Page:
The Magic of Mushroom Picking
(Not Magic Mushrooms!!), Oberon NSW
The scenery of the mossy floored forests
Pine Mushrooms/Saffron Milk Caps (Lactarius deliciosus).
My gorgeous boyfriend and his wonderful family have introduced me to a new fun family activity, mushroom picking. For the last two years we have ventured up into the Blue Mountains to Oberon (2.5-3 hours out of Sydney) to forage through the state pine forests and bring home a bounty of freshly picked mushrooms. His family are Russian and mushroom picking day for Russians is kind of like tomato day for Italians. It’s a day that everyone looks forward to. It’s a long day but really enjoyable and at the end there are jars and jars of pickled mushrooms to eat all year long…until the next mushroom season.
Beautiful orange gills on the underside of the Saffron Milk Caps. Handle with care because they can bruise easily and turn a blueish-green colour. Also note the hollow stem.
There are two mushroom varieties that are edible and very safe to eat. These are the saffron milk cap and slippery jacks.The saffron milk cap is a stunning orange colour with concentric circles on the top of the mushroom. They have an indentation in the centre above where the stem is growing underneath and have a hollow stem which you’ll notice when you cut it away from the soil. Once picked these mushrooms will last in the fridge for up to a week. Delicious fried in a little butter, in a mushroom soup or stuffed. If you want to keep them longer than you’ll have to get your Russian on and do some pickling!
Slippery Jacks (Suillus granulatus)
The slippery jacks have a brown top, but once you turn them over you’ll notice bright yellow pores underneath the mushroom cap. Texture wise these feel a bit spongy. If the mushrooms are young a white membranous veil may cover the yellow pores. You can lightly scrape this veil away with a knife to reveal the yellow pores and check you have the right variety. I believe the slippery jacks get there name because if the mushrooms are moist (due to rain etc) a slimy clearish brown gluten forms on their caps, making them, well, slippery! Unfortunately these mushrooms won’t keep in the fridge. You can fry them up on the day, pickle them, or dry them to use soups or stews at a later date.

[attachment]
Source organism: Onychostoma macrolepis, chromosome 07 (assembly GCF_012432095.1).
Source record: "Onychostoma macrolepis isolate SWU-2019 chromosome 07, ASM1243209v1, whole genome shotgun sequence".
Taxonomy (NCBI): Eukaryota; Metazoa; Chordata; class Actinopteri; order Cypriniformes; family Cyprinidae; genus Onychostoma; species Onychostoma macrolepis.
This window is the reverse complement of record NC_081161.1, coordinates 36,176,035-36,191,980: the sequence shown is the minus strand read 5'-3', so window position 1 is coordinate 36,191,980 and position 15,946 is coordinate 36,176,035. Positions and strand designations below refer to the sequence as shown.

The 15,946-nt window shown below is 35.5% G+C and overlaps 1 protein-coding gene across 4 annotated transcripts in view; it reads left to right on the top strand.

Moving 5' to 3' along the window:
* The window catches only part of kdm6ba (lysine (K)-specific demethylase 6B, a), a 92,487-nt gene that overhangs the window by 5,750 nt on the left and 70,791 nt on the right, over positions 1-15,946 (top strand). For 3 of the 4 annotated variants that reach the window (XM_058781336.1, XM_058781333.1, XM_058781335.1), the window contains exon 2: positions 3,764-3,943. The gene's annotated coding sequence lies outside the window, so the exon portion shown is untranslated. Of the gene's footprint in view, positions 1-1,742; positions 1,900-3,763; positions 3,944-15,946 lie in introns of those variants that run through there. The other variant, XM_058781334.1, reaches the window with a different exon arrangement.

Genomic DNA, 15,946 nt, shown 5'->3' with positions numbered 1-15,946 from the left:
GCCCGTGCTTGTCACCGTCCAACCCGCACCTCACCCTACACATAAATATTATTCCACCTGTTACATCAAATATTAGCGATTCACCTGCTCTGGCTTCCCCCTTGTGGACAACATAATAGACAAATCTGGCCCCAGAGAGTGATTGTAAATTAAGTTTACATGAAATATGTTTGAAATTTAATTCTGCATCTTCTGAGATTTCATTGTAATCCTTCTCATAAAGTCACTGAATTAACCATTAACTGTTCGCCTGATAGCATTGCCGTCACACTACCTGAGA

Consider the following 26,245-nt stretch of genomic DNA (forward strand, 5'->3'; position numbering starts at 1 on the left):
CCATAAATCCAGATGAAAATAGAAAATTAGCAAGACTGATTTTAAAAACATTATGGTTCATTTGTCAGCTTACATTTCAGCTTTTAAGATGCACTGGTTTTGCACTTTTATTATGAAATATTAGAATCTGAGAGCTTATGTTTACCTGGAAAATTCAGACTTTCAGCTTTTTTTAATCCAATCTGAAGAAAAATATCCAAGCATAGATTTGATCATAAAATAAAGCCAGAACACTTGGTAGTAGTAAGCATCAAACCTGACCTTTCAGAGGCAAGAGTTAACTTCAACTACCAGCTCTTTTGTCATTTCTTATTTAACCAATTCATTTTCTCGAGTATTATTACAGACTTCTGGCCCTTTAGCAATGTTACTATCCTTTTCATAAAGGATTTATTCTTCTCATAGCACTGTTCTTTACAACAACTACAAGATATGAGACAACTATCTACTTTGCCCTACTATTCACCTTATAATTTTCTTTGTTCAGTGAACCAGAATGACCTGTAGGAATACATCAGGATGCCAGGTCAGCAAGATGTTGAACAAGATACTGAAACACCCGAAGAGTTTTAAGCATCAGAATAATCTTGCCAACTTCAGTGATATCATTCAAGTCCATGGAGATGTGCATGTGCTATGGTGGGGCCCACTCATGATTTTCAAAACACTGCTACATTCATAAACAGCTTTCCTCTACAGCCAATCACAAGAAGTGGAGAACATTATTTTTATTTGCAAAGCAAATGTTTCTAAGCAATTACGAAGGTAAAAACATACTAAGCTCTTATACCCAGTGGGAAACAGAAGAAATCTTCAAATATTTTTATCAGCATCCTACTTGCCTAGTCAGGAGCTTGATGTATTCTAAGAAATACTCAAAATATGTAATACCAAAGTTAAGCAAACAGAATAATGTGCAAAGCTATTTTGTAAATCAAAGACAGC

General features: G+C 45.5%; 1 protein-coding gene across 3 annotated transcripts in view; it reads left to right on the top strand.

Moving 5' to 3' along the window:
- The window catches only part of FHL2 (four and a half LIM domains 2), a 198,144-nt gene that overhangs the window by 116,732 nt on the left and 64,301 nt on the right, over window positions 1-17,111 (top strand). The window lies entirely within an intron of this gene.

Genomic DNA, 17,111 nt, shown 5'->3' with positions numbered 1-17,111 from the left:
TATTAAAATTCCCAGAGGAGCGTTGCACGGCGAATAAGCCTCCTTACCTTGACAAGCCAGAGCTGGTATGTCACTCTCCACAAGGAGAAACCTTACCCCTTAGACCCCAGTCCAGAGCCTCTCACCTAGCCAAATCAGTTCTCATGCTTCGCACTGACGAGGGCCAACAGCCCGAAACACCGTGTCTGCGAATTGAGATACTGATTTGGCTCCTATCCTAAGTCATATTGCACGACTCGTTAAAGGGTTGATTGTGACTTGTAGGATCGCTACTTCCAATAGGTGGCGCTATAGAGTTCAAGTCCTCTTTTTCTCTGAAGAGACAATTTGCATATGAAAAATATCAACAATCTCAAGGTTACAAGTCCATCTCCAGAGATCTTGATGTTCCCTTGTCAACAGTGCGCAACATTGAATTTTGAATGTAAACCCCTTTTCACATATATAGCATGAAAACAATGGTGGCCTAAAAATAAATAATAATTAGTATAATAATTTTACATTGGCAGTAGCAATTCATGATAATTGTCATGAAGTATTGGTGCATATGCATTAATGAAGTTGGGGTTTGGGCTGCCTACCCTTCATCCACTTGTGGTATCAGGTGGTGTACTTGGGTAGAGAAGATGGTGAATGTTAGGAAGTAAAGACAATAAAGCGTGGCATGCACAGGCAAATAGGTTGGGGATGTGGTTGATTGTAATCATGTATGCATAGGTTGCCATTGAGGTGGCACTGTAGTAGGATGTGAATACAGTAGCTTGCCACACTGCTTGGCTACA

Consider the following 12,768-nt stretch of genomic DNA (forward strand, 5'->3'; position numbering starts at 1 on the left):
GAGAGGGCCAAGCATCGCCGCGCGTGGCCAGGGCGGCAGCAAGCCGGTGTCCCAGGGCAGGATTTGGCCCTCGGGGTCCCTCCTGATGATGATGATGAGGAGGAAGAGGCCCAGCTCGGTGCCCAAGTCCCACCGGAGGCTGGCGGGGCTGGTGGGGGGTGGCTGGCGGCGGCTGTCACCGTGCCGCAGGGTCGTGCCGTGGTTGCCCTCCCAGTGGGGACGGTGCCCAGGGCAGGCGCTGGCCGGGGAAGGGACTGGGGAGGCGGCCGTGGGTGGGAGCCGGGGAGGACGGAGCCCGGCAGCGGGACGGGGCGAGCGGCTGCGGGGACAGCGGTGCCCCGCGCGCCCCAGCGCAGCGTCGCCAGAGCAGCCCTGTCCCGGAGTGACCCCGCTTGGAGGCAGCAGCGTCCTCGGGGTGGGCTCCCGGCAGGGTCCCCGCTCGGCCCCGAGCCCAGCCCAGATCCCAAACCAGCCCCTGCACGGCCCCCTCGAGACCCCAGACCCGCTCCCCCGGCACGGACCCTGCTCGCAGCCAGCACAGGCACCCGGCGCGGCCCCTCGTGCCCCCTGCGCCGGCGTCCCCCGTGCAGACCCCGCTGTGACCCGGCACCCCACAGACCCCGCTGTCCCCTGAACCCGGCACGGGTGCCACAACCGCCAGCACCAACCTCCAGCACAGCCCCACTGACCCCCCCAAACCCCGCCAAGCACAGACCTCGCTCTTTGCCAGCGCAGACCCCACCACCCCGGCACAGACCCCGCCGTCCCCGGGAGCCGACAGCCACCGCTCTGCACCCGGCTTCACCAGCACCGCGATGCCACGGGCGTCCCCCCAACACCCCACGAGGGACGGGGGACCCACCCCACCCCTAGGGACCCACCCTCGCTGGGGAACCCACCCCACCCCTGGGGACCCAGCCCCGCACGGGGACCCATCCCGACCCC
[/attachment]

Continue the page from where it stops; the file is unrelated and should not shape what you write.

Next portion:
The brown caps.
The spongy yellow pores.
My mushrooming tips are…
1. Call before you do the drive. It would be a shame to drive all the way to Oberon to find that the season is a bit behind and there are no mushrooms. Call Oberon Visitors Information Centre on (02)6329 8210 a day or two before and ask what’s growing.
2. Know your mushrooms! Head to the Oberon Visitors Information Centre before you start picking. They will give you handouts that make finding the two safe mushrooms very simple. They will also give you maps and information on where the mushrooms have been growing well lately. Their address is Corner Ross Street and Edith Rd, Oberon, NSW. They’re open 10am-4pm on Saturday and Sunday and 8:30am-4:30pm Monday to Friday.
3. The rule to work with when mushroom picking is “if in doubt throw it out!”. Poisonous mushrooms will cross contaminate with your safe mushrooms and you don’t want to have to throw out your whole basket of mushrooms because you put on bad one in. If you are unsure about any of the mushrooms you have picked it’s a great idea to head back to the Oberon Visitors Information Centre to check with the staff.
4. Leave early in the morning if you’re going picking on the weekend. We got up this year at 6am to miss the traffic and it was worth it. Last year we spent an extra hour in a traffic jam as many tourists are heading to the Blue Mountains for sight seeing.
5. Take warm clothing with you. In may be a warm day in Sydney Town but when you arrive in the mountains the temperature can drop and it’s much colder than you expect. Its quite cold, mossy and damp under the shade of the pines. Trust me, you’ll be thankful you packed that extra jumper.
6. You’ll need a couple of baskets, bags or buckets to bring home your pickings. One per person is a must. Also one knife per person works well.
7. If there is rain during the week and the weekend is forecast to be dry head up on the weekend. The best time to pick is in autumn after rain as the rain enhances their growth.
Mushrooms can be bashful hiding cleverly under pine needles so keep your eyes peeled!
Once the needles are removed the specimen is found and its mine...all mine!!
Some that the snails/slugs got to first. Holey and slimed...Yuk!
Just a few of my findings.
If you are going to cook your mushrooms fresh then all your need to do is wipe them with a damp cloth. These mushies above were destined for pickling and were going to be boiled so they had a good wash under the tap. Notice the blueish-green bruising on some. I must have been a bit heavy handed. Anyway, they still taste deliciosus (like thier scientific name) anyway!
The State Forests of NSW has more than 40,000 hectares of pine plantation around Oberon, Hampton, Jenolan and Vulcan State forests so why not take advantage of it. It’s a wonderful activity that the whole family can get involved in and it’s free. It’s really a satisfying experience to literally taste your success at the end of the day.
Oberon Visitors Information Centre
Phone: (02)6329 8210
Address: Corner Ross Street and Edith Rd, Oberon, NSW.
Opening hours: 10am-4pm on Saturday and Sunday
and 8:30am-4:30pm Monday to Friday.